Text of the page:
Tuesday, May 31, 2011

Writing Advice from Max Perkins

"Generalizations are no use -- give one specific thing and let the action say it...

"When you have people talking, you have a scene. You must interrupt with explanatory paragraphs but shorten them as much as you can. Dialogue is action...

"You tend to explain too much. You must explain, but your tendency is to distrust your own narrative and dialogue...

"You need only to intensify throughout what actually is there -- and I think you would naturally do this in revision, anyhow. It is largely a matter of compression, and not so much of that really...

"You can't know a book until you come to the end of it, and then all the rest must be modified to fit that..."

This advice came from Perkins' letter to Marcia Davenport, as quoted in A. Scott Berg's Max Perkins: Editor of Genius, which I finished reading last night (overall I thought the book was a bit uneven, but it made for fascinating reading, especially the parts about Thomas Wolfe, who I knew next to nothing about).

Tuesday, May 24, 2011


I'm stuck.

I've been working on -- that is, wrestling with -- a chapter from my novel for far too long. Spinning, I guess you could say. I was away from the novel for a while, then I was sick for a couple of weeks, and now I'm having some trouble getting reacquainted with the book.

I keep going over the opening paragraph of this particular chapter. You'd think it would be perfect by now. It is not.

I'm also looking at other chapters I've written from this character's point of view (about 80 or so pages) and trying to determine what, if anything, is salvageable. (Is is all shit? Should it all go? Maybe. Maybe I'm wasting my time by sifting through old pages and drafts, when I should be forging ahead with completely new material. And yet, looking at the older material, there's some pretty decent stuff there. Also some pretty lousy stuff.)

This particular chapter comes about two-thirds of the way into part 1 of the novel. It's the last chapter to be finished for the current draft of part 1 that I'm working on. So maybe part of it is being afraid to finish this chapter, because next I need to make some major surgical revisions once this draft is finished. I know what needs to be fixed, which is good; but the task ahead also seems daunting.

On a more positive and less neurotic note:

A while back I mentioned that The Sun accepted an excerpt from this novel. I recently found out that the piece will be appearing in the July issue.

July. That's pretty soon.

Friday, May 13, 2011

A Good Symptom

"Writing a novel is a very hard thing to do because it covers so long a space of time, and if you get discouraged it is not a bad sign, but a good one. If you think you are not doing it well, you are thinking the way real novelists do. I never knew one who did not feel greatly discouraged at times, and some get desperate, and I have always found that to be a good symptom."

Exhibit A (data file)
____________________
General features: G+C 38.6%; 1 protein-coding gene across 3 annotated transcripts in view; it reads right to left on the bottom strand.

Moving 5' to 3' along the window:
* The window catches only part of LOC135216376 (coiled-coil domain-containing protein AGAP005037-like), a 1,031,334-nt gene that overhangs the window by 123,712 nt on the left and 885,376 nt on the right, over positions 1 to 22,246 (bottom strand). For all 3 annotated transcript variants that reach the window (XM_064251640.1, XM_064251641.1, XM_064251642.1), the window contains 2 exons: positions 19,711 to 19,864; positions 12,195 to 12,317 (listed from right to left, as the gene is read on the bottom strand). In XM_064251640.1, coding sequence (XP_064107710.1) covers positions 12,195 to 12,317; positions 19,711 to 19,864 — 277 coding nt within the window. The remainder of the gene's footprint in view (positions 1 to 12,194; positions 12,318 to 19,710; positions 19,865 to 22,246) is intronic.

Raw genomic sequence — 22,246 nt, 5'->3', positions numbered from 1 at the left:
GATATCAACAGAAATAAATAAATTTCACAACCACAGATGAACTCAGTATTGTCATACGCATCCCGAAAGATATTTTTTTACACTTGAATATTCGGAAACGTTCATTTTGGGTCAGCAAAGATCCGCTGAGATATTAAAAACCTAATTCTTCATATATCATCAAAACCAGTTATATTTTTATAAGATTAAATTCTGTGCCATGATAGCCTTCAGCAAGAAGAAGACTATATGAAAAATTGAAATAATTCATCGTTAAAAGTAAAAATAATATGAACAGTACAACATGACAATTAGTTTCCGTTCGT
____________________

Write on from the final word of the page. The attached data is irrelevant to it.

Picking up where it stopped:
--Max Perkins, from a letter to a novelist worrying about her work

Tuesday, May 10, 2011

He Was Water

The Millions recently posted a write-up about David Foster Wallace's now-famous 2005 Kenyon College commencement speech, which was later published as This Is Water.

The article's author tracked down Kenyon students who actually graduated that day (May 21, 2005) and heard/witnessed the speech.

Here's what one of the Kenyon students had to say about DFW's speech:

The one emotion I remember is intensity: he was clear, driving, and inwardly focused. He also didn’t say anything dismissively. Whether it was his technique or his real feeling I have no idea, but he read the speech like he was passing on a message of importance. Sitting here, I picture a guy at a radio in a bunker intercepting a message, then reading it off to someone else, wasting no time and enunciating every syllable."

And I didn't know the speech was on the YouTubes:

Sunday, May 8, 2011

It's That Time of Year Again

Yes, Wigleaf has announced its Top 50 Very Short Fictions of 2010.

This year's list includes stories by Matt Bell, Aaron Burch, Roxane Gay, Len Kuntz, Sara Lippmann, Kyle Minor, Jim Ruland and many other fine writers.

My story "I Don't Want to Be Stevie Nicks," which appeared in Dark Sky Magazine, made the long list.

Congrats to all!

Monday, May 2, 2011

Alternate Titles for The Great Gatsby

  • Among the Ash-Heaps and Millionaires
  • Trimalchio in West Egg
  • Trimalchio
  • Gatsby
  • Gold-Hatted Gatsby
Fitzgerald's editor, Max Perkins, always liked The Great Gatsby. But Fitzgerald himself vacillated on the title right up until the book's publication.

(I'm reading A. Scott Berg's Max Perkins: Editor of Genius. Hence the recent Fitzgerald posts.)